It can feel a bit tingly when Bioness touches your hand.
For she will send electrical pulses to your forearms.
Bioness does that for a reason - it is a rehabilitation robot that helps post-stroke patients strengthen the use of their hands, such as to grasp and release a slice of bread, speeding up their recovery.
With the robotic automation, we see 20 per cent more improvement in the upper limb functions of patients than those who undergo conventional treatment. We can also serve 20 per cent more patients.
MR GRIBSON CHAN, deputy director of St Luke's Hospital's rehabilitation services division.
Bioness is one of three robots rolled out by St Luke's Hospital in Bukit Batok since January last year as part of its tailored treatment sessions for patients.
Mr Gribson Chan, deputy director of the hospital's rehabilitation services division, said: "With the robotic automation, we see 20 per cent more improvement in the upper limb functions of patients than those who undergo conventional treatment. We can also serve 20 per cent more patients."
The robot project was funded by the Agency for Integrated Care's (AIC) Healthcare Productivity Fund. It was one of about 30 projects recognised at the Intermediate and Long-Term Care Excellence Awards yesterday.
The biennial awards, introduced by the AIC in 2014, recognise community healthcare professionals and organisations for their work in delivering quality care and service to their clients.
There are six broad award categories - three for outstanding staff members, and three for teams that implemented outstanding projects in the areas of service quality, improvement in productivity and innovation, among others.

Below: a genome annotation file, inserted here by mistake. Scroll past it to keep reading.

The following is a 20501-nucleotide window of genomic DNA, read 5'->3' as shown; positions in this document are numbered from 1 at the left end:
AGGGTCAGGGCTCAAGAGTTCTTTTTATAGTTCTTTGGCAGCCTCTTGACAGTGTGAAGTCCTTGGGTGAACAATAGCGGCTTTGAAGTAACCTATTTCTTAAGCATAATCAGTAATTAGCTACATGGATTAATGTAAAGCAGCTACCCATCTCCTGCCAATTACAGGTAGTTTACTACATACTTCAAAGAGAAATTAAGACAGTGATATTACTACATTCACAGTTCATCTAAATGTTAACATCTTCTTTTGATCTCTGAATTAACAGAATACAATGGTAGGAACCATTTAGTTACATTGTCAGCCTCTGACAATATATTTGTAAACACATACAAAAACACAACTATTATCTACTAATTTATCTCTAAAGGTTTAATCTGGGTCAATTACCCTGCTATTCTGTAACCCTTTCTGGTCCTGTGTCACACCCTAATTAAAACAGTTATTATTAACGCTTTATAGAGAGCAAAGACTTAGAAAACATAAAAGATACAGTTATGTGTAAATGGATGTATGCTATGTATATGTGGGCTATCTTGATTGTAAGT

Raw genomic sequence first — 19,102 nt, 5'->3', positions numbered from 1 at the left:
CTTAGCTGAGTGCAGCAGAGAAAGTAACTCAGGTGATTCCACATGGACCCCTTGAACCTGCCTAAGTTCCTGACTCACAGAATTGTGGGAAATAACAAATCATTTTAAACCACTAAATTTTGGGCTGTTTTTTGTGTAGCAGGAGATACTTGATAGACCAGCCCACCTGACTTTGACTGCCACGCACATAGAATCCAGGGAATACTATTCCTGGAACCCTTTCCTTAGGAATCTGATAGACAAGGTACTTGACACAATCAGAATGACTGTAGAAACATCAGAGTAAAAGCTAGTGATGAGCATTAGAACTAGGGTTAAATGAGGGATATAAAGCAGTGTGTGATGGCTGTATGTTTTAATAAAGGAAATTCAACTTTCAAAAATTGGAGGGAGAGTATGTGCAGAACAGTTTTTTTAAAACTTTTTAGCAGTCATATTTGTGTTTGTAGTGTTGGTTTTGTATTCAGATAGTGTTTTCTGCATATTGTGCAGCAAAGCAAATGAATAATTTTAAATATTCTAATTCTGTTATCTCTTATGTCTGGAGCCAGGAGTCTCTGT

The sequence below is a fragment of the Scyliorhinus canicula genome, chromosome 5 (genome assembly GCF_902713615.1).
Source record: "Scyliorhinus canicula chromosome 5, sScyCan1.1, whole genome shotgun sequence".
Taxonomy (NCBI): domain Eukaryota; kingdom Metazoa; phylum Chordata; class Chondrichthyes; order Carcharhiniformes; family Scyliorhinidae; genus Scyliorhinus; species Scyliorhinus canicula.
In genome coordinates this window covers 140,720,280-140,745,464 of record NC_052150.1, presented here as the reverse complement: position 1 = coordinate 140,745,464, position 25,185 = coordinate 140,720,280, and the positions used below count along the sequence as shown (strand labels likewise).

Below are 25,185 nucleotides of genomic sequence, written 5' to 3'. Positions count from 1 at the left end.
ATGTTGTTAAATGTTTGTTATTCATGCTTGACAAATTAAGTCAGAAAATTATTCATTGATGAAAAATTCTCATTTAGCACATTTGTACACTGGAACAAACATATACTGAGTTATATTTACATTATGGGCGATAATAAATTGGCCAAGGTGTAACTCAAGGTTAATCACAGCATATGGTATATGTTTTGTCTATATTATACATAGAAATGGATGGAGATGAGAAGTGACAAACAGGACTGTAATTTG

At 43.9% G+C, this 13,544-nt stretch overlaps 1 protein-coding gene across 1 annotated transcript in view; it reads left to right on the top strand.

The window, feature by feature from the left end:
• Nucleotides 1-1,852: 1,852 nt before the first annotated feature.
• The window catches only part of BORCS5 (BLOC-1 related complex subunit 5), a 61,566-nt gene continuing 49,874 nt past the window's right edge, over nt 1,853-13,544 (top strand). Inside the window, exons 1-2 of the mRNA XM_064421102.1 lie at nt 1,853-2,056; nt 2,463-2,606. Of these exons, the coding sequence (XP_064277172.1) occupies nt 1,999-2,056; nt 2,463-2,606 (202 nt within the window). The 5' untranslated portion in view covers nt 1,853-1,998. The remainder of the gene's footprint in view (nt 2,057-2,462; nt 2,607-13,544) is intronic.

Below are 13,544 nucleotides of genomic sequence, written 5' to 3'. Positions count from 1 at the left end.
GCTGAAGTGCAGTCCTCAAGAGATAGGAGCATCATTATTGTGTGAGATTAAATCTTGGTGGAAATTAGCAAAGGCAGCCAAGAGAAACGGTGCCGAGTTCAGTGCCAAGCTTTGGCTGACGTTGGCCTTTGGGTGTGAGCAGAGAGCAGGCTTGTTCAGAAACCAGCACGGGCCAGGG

There were more than 200 recipients from 23 organisations. They included clinical professionals, administrators, care staff and heads of community hospitals, nursing homes and hospices.
Winners included Orange Valley Nursing Home in Sims Avenue, which created a kampung-style garden area to engage residents' five senses. For instance, flowers engage their sense of smell. The home won a merit award for productivity and innovation.
Touch Seniors Activity Centre picked up an award for improving its service quality. It recruited its more able senior clients as volunteers to befriend and support frail and homebound seniors in the community. There are 57 volunteer seniors who have befriended about 60 homebound seniors since the project started in October 2013.
Senior Minister of State for Health and the Environment and Water Resources Amy Khor, who officiated at the event, said the focus will continue to be on improving quality as services are ramped up to meet the needs of Singapore's ageing population. She noted that by 2030, there will be more than 900,000 seniors aged 65 and over.
"Patients' expectations of care are increasingly rising... We are growing capacity across home, centre-based and nursing-home care to ensure our seniors can access care when they require it," she said.
She cited several ways in which the Government has been encouraging more quality community care.
For example, it is in the process of awarding about $8 million to projects under its Care-at-Home Innovation Grant. This falls under the $200 million set aside for the National Innovation Challenge on Active and Confident Ageing.
Dr Khor said the Government has other initiatives that support and fund projects dedicated to improving community care. For instance, 90 per cent of the 70 or so nursing homes here have worked with the AIC to review and streamline their work processes since 2014.
Financial support for the sector is also available through AIC's Healthcare Productivity Fund, which supports initiatives to adopt technology and conduct training and skills upgrading, among other things.